College campuses are chock full of young, sexually active individuals ready to explore their newly found freedom on a Friday night. This could explain why the Centers for Disease Control and Prevention report that adolescents ages 15 to 24 acquire half of all new sexually transmitted infections in the U.S.
While there is nothing wrong with falling into this statistic, here are three things you should know if you find yourself sitting in a waiting room on a Monday morning.
Know your status
Whether it’s a one-night stand or a long-term relationship, it’s necessary to have a conversation with your partner about their sexual history and STI status. STIs are infections passed through anal sex, oral sex or skin-to-skin contact. Common STIs include chlamydia, gonorrhea, HIV, syphilis and others.
A lack of communication leads to the spread of STIs, says Dylan Pugh, a sexual health expert at Watkins Health Services. “Not talking about it absolutely contributes to the spread of STIs and the spread of misinformation,” Pugh says.
Sabrina Markese, a women’s health and wellness physician at Watkins Health Services, recommends being tested regularly to know your status. Adults and adolescents from ages 13 to 64 should be tested at least once for HIV, Markese says, with sexually active women being tested for gonorrhea and chlamydia every year. Markese also says sexually active gay and bisexual men should be tested for syphilis, chlamydia and gonorrhea at least once a year, or every three to six months if they have multiple partners.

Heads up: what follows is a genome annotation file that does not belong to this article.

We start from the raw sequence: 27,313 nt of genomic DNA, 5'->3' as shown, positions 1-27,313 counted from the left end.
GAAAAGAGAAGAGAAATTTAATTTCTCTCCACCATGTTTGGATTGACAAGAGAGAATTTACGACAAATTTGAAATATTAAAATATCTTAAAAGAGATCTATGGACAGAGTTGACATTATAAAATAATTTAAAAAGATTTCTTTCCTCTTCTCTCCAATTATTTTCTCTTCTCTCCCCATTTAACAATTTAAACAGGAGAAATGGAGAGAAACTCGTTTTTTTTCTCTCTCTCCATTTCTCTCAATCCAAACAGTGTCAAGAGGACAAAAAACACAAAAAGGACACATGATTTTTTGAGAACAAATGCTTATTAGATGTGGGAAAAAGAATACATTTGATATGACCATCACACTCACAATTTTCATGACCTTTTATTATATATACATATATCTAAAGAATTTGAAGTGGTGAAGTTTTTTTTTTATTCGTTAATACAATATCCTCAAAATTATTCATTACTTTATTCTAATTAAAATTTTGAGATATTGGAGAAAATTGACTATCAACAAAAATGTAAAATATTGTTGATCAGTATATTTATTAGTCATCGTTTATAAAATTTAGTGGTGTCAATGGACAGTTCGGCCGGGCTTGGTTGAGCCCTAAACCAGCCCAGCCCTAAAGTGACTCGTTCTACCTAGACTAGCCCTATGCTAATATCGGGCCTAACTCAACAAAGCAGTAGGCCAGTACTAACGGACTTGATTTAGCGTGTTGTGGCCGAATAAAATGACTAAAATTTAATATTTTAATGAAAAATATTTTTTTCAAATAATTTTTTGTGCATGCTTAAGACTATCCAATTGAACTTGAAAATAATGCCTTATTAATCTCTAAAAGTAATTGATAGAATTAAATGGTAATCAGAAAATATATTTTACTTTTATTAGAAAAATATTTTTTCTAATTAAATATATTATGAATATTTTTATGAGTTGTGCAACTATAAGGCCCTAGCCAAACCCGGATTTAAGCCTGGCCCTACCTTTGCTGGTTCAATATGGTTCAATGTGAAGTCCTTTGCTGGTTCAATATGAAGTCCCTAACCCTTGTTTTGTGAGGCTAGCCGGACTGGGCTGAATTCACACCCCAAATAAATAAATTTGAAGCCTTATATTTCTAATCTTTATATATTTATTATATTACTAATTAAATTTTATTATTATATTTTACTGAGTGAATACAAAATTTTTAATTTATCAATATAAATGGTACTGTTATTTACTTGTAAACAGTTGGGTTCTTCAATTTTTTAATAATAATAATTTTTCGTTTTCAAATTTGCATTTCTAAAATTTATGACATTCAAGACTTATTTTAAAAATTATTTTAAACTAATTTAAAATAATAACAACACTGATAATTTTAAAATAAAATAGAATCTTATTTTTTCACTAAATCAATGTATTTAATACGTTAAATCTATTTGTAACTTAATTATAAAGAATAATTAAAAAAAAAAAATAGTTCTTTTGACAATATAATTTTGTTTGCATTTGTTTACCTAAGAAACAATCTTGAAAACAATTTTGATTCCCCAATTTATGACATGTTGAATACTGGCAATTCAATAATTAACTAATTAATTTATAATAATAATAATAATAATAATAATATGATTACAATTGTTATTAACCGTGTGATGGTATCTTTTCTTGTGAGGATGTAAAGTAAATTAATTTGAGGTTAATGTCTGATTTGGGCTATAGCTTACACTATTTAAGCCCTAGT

You can’t always see them
Most STIs are asymptomatic — meaning you can’t always tell when an individual has an STI. Common signs of STIs include bumps, rashes, swelling or discharge from genital areas. However, Pugh says, an individual can carry the disease before they show any symptoms.
“No you can’t get anything from toilet seats,” Pugh says. “You can’t get any STIs from sharing a drink or food. Most things are [transferable] from skin-to-skin contact or fluids in the body.”
STIs are not a death sentence
An STI diagnosis is not the end of the world, and there are plenty of options for treatment. “All STIs are treatable or curable, and all of them are manageable,” Pugh says.
Male latex condoms are highly effective at preventing the spread of STIs, Markese says. She also says individuals with a latex allergy should use non-latex condoms, such as lambskin condoms.
“But it is important to note that these condoms have higher breakage rates than latex condoms,” Markese says. “Natural membrane condoms are not recommended for STI prevention.”